The one drawback I see is that it's almost always the same teams vying for the championship. Tennessee and UConn have dominated the sport, with occasional runs by North Carolina, Stanford, and a very few others. An underdog once in a while would be nice, a Davidson or SIU even making it to the elite 8 would attract more interest. It will come, I'm sure...

My pick this year is for Pat Summitt to win her 8th National Championship at Tennessee. What a great coach and role model she is and has been. So GO VOLS!!!

Tuesday, April 1, 2008

The Rites of Spring 3-31-2008

What could be better? An opening day win on the road in extra innings against the vaunted Tigers. Ah sweet bliss. Now, they can't, as they say, lose them all.

Pictured is my favorite new Royal, Tony Pena Jr. getting the winning hit in the top of the 11th.... a bloop single into center which scored John Buck from second. Son of a childhood favorite player, 4-time Gold-Glover & 5-time All-Star Tony Pena, who caught for the Pirates & Cardinals (and who managed the Royals for one brilliant shining season and several dismal ones), TPJ is a scrappy shortstop who, if he hits .280 will be a solid 8-9 hitter and an often-times spectacular defensive player. He was one of the earliest moves made by new GM Dayton Moore who, being a part of the Atlanta Braves organization, spotted Pena in the Braves system, and also recognizing the failure of sticking with Angel Berroa (rookie of the year in 2003 but absolutely nothing after), brought him over, gave him the job.... and let us, the long suffering Royals fans, enjoy.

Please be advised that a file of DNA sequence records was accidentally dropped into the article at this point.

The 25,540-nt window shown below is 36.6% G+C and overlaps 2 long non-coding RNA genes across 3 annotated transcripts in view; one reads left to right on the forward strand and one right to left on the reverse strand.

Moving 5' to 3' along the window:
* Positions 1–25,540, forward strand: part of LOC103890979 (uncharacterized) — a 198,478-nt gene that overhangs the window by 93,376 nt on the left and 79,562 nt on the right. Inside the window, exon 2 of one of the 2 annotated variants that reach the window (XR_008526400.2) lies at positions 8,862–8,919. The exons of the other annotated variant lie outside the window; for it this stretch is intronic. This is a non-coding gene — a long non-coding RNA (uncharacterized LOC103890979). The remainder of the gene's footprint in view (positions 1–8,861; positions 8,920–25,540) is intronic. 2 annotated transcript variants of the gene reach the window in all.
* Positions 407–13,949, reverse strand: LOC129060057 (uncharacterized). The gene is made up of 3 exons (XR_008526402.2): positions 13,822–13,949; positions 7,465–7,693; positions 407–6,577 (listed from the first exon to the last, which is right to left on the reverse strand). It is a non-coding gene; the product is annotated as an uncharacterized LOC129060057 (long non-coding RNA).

Young talent along with the best pitching the Royals have started with in years breed a new optimism for Royal fans. Unfortunately, they play in arguably the toughest division in baseball... so a .500 record would be an outstanding achievement.

For now, however, the boys in blue are UNDEFEATED!